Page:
Maybe the most important thing we have learned with the discovery of the Higgs boson is that there are a lot more questions to be answered and a lot more discoveries to be made – discoveries of both cosmic proportion and, perhaps more importantly, spiritual dimension.”
Read Eric Nelson’s full commentary on how the Nobel Prize for the “God Particle” discovery prompts deeper questions about ourselves.
Photo by Rene Passet
You will not believe how the pediatric neuro-oncologist uses the venom from a scorpion’s sting to paint the malignant tumors in children’s brains and lymphatic systems. And, in the process, tap the human spirit.
"Inside the brain it is very difficult to tell the difference between normal brain and cancer. It’s all about millimeters. You’re a millimeter off, take a few grams of tissue that belong safely in the brain, then the patients wake up not as perfect as when they went into the surgery."
To solve this problem, Dr. Olson looked to the natural world. He found his answer in an unlikely candidate: the Israeli Deathstalker scorpion. which has the most powerful venom of any scorpion. The Deathstalker’s venom contains chlorotoxin, a peptide that attaches to certain brain cancer cells while leaving surrounding healthy cells untouched.
Pair this targeting peptide with a fluorescent dye (a beacon) and Dr. Olson came up with“tumor paint.” This method of lighting up cancer cells is 100,000 times more sensitive than an MRI in detecting cancer cells. And, more importantly, the tumor paint shows surgeons precisely what to cut out while leaving healthy cells in place.
We’re fascinated with outer space, but there’s a place on earth that’s just as alien — and just as mysterious. It’s the bottom of the ocean, and Sylvia Earle has walked there:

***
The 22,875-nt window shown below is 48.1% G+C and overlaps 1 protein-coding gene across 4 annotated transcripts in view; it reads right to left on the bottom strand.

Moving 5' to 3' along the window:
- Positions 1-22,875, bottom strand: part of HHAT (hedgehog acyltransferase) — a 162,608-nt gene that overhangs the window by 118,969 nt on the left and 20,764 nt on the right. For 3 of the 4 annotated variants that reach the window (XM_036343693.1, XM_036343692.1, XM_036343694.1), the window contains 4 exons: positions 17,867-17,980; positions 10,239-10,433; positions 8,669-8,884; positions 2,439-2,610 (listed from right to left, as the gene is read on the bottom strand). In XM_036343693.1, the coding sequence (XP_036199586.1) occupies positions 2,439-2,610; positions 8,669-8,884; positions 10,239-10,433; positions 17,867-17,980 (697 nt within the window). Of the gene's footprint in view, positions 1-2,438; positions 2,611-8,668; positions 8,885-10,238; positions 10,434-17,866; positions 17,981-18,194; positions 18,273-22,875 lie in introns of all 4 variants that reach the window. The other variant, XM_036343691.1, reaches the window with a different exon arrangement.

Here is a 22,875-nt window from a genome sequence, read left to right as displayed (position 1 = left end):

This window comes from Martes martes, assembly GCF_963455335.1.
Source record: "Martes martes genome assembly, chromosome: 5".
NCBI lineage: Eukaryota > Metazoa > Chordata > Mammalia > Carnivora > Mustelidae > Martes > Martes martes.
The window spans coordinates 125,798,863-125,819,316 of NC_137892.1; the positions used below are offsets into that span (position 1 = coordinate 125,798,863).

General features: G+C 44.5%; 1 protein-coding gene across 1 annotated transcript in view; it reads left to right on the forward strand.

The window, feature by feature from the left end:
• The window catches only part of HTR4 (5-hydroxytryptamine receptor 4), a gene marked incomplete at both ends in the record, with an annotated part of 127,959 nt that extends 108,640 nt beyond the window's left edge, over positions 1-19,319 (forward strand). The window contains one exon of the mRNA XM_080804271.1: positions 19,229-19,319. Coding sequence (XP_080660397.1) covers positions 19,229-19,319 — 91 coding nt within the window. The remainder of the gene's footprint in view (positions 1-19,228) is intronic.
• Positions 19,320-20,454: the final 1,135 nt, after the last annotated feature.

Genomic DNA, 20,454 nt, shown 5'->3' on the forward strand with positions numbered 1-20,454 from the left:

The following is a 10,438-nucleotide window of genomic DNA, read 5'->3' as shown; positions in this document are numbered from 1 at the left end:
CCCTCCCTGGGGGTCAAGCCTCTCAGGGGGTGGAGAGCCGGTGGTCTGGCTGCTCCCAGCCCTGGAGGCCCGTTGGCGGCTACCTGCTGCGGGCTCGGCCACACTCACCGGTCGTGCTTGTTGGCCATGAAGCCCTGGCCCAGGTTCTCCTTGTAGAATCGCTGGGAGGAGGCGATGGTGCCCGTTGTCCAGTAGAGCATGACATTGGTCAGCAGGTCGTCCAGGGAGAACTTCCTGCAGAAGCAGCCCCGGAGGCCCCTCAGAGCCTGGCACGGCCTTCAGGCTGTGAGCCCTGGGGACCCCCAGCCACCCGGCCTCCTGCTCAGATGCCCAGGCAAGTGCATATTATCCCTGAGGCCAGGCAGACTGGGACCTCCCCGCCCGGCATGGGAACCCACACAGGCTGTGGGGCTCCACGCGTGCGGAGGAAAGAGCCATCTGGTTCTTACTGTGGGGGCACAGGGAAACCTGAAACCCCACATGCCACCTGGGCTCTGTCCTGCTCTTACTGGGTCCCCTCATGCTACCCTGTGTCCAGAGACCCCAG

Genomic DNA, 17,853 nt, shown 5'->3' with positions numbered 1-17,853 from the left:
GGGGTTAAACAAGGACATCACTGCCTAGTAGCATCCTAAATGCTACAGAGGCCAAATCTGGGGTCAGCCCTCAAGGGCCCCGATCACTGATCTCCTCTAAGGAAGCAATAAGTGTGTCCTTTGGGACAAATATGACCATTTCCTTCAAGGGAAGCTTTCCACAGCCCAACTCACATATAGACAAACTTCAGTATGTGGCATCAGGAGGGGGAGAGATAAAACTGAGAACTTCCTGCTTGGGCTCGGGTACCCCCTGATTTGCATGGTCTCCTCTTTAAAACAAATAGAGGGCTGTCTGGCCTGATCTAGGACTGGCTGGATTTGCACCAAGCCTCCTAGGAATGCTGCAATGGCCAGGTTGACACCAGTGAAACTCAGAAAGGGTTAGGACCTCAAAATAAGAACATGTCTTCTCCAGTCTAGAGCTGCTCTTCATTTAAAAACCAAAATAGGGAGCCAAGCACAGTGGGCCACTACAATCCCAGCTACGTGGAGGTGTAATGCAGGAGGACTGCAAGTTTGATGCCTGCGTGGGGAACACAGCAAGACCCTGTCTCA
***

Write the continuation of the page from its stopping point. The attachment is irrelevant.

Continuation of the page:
"[I walked] on the bottom, two and a half hours, and I later spoke with an astronaut friend, Buzz Aldrin, and he said, ‘Well, that’s about as long as we had to walk on the moon, two and a half hours.’ But what they did not have on the moon, Buzz Aldrin and Neil Armstrong and those who came later, they didn’t have just this avalanche of life, this great diversity all around. Everywhere you looked, there were little fish with lights down the side. Of course, the corals themselves are alive. There were little burrows of creatures that were dwelling in the sediments on the sea floor. The water itself is like minestrone, except all the little bits are alive."
And that life of the ocean sustains all life on earth. Sylvia Earle takes us there with singular urgency and passion.
I kind of think of this interview as a show for those of us on summer holiday. As you’re driving or hiking or sailing, geomorphologist David Montgomery helps you see the world around you differently — through the lens of geology. As I was driving through the Black Hills (Paha Sapa in Lakota) of South Dakota this past week, I looked at the canted rock formations differently. And I found a deeper appreciation for the push and pull between religion and science has shaped advances in geology from the beginning.
And, if you’re looking for some good dinner table conversation, you really ought to listen to David Montgomery talk about how Noah’s Flood might actually be rooted in an historical event — of the Mediterranean rising so high that it spilt over into the valley of the Black Sea. Or, my favorite line: plate tectonics is to geology what DNA is to biology.
Montgomery tells us how the evolution of landscapes and geological processes shape ecology and humanity, and , how we should read rocks for the stories they tell about who we are and where we came from:
"Geology really is, essentially, the scientific creation story. How did it really work? What can we tell from the nature of the universe around us that would inform us in our thinking about how we got to the place we are now? I think that really is central to our sort of view of ourselves as a species, our place in the universe, as well as sort of your personal relationship to the universe. What am I doing here?"
This 1944 infographic on electromagnetic radiation makes your chart of electromagnetic radiation invalid.
Courtesy of the fine folks at Lawrence Livermore, you can tour the 10,000 x 6,958 pixel version to your heart’s content. Do it. You can’t overdose on this kind of cool.
Best thing since the XKCD radiation dose infographic.